3.09 | 15 ratings

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Dreamin' A Dream
Daevid Allen Canterbury Scene

Review by Warthur
Prog Reviewer

3 stars This album of singer-songwriter material from Daevid Allen isn't as wildly psychedelic as some of his solo albums, but it's both competently performed and well-produced and is a reasonable enough collection of New Age-tinged folky songs. This time around, Allen seems primarily concerned with putting across his thoughts on a range of interrelated topics - feminism, male privilege, all that kind of thing - which is the sort of thing he's regularly expressed an interest in over the years but has rarely approached with the seriousness evident this time around. Whilst it isn't entirely my cup of tea, I think Allen fans could do a lot worse than giving this one a try.
 Daevid Allen, Gilli Smyth & Harry Williamson: ‎Stroking The Tail Of The Bird by ALLEN, DAEVID album cover Studio Album, 1990
3.08 | 15 ratings

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Daevid Allen, Gilli Smyth & Harry Williamson: ‎Stroking The Tail Of The Bird
Daevid Allen Canterbury Scene

Review by Warthur
Prog Reviewer

4 stars This is an intriguing collection of a number of ambient and New Age experiments made by Daevid Allen, Gilli Smyth and Harry Williamson over the years. In fact, of the three performers it's actually Harry who dominates this time around, with each track built to a large extent around his synthesisers and Daevid and Gilli contributing guitar and ethereal vocals respectively in a sparse, minimalistic manner. At its best, this combination is really quite excellent; the latter sections of Stroking the Tail of the Bird Part 1 remind me in some respects of the similar sonic territories explored by Dead Can Dance. Not an album that was ever going to set the ambient world on fire, but a very credible contribution to the genre nonetheless.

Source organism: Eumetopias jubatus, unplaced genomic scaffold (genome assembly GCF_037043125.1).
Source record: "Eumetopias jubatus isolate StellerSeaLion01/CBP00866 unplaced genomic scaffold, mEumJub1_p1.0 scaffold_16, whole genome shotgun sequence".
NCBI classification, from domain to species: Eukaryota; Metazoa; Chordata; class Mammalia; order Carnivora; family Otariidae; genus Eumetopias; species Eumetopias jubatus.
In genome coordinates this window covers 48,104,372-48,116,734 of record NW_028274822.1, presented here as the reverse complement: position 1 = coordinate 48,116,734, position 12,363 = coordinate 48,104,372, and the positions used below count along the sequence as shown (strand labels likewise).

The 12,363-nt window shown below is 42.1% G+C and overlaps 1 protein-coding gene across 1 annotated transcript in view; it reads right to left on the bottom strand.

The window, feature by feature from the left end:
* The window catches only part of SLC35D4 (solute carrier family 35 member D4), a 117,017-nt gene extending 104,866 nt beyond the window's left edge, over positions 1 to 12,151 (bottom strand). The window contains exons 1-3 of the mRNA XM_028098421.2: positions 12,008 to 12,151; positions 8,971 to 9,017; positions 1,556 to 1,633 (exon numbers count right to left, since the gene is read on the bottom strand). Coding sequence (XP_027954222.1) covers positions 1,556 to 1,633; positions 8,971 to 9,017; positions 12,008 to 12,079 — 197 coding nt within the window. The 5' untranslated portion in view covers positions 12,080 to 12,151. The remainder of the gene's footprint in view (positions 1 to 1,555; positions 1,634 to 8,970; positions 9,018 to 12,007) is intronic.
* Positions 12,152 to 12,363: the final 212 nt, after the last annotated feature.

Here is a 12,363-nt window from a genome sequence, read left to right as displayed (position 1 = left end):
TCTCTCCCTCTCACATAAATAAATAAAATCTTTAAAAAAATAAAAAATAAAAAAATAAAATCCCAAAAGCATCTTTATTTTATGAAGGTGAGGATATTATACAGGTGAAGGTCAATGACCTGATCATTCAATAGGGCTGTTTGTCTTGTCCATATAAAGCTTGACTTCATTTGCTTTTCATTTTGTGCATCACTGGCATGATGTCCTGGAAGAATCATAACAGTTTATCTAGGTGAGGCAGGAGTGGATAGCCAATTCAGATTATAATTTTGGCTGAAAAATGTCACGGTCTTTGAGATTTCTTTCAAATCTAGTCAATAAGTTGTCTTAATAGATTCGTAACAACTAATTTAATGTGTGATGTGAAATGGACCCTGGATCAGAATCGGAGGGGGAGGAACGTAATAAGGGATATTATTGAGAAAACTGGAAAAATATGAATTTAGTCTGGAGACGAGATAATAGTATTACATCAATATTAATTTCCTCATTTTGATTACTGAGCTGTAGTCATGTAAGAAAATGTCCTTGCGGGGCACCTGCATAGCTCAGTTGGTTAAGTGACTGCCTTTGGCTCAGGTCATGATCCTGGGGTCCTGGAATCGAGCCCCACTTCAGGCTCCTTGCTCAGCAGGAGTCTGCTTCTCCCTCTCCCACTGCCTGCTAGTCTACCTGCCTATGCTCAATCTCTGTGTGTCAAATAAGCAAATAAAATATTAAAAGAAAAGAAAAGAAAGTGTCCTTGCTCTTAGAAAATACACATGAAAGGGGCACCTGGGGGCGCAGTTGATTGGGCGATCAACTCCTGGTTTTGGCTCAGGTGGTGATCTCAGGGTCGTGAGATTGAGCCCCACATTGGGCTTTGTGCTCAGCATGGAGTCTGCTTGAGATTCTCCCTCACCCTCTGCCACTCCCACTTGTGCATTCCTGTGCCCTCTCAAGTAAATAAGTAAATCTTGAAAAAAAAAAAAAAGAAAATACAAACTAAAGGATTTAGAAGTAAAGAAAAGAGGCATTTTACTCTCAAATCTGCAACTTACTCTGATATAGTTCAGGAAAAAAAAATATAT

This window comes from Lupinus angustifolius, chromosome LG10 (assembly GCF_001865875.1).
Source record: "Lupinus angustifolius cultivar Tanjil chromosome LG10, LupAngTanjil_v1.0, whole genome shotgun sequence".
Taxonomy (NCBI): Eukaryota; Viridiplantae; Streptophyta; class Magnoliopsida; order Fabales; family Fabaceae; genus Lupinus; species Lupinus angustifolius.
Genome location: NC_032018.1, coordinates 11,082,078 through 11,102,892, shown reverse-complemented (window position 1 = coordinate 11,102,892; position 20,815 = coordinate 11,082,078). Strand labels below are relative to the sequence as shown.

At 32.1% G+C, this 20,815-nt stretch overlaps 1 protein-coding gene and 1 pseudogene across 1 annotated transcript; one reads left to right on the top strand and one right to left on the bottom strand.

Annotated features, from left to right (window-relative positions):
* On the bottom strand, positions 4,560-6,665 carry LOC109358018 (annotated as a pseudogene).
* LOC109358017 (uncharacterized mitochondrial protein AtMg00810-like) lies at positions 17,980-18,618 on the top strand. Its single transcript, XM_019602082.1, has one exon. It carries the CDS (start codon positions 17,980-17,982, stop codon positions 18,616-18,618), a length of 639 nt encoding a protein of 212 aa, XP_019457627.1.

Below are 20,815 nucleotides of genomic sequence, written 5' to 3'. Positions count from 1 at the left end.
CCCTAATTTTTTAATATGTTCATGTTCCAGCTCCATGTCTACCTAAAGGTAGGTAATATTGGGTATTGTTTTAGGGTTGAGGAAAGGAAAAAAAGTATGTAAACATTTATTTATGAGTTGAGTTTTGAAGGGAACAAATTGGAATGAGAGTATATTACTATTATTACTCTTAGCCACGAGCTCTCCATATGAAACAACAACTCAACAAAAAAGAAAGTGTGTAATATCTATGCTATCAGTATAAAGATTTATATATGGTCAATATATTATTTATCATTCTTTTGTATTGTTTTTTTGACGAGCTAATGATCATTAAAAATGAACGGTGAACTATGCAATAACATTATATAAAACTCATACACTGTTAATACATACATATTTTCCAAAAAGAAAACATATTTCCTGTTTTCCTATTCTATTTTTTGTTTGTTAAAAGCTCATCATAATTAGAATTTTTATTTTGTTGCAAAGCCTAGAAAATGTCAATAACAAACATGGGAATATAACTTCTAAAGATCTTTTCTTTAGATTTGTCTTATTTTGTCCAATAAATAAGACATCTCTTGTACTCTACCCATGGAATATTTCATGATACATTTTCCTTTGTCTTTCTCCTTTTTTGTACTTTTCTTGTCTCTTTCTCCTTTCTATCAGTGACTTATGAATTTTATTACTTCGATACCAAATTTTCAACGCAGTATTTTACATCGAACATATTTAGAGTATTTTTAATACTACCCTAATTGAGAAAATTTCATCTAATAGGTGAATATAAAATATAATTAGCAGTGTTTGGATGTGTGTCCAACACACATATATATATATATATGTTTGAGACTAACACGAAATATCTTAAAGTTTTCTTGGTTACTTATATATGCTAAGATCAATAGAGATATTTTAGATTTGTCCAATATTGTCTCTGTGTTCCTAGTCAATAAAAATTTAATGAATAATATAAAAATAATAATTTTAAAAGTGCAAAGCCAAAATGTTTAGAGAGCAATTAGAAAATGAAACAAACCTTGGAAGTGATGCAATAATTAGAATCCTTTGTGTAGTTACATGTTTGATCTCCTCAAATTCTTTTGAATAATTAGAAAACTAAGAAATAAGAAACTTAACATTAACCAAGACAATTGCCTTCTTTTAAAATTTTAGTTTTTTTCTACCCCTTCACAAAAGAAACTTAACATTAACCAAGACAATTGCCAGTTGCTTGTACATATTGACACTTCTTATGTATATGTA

Now Is The Happiest Time Of Your Life by ALLEN, DAEVID album cover Studio Album, 1977
3.31 | 51 ratings

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Now Is The Happiest Time Of Your Life
Daevid Allen Canterbury Scene

Review by Warthur
Prog Reviewer

2 stars Daevid Allen's followup to Good Morning! is a much less ambitious affair. Dispensing with the services of the Gong guest stars and the unique sound of Euterpe from the previous album, the album is more acoustic focused, and suffers from being weighed down with muddled, substandard material. I suspect many listeners will switch off at Tally & Orlando Meet The Cockpot Pixie, an overlong and tedious track in which (to a repetitive and dull musical backing) Allen tries to explain the story of Radio Gnome Invisible to his son Orlando (who was but a small child at the time this came out). The overall impression given is of listening in to a touching family moment which didn't really need to be shared with the wider world.

The rest of the album sees Allen grinding on with his usual lyrical preoccupations with New Age spirituality and trying to convince people to be less cruel to each other, only the wit of the Gong days and the wisdom of the better lyrics on Good Morning! (such as Wise Man In Your Heart) appear absent. And with the musical backing as limp as it is, there's very little reason left to bother with this one.

Thanks to Sean Trane for the artist addition. and to Quinino for the last updates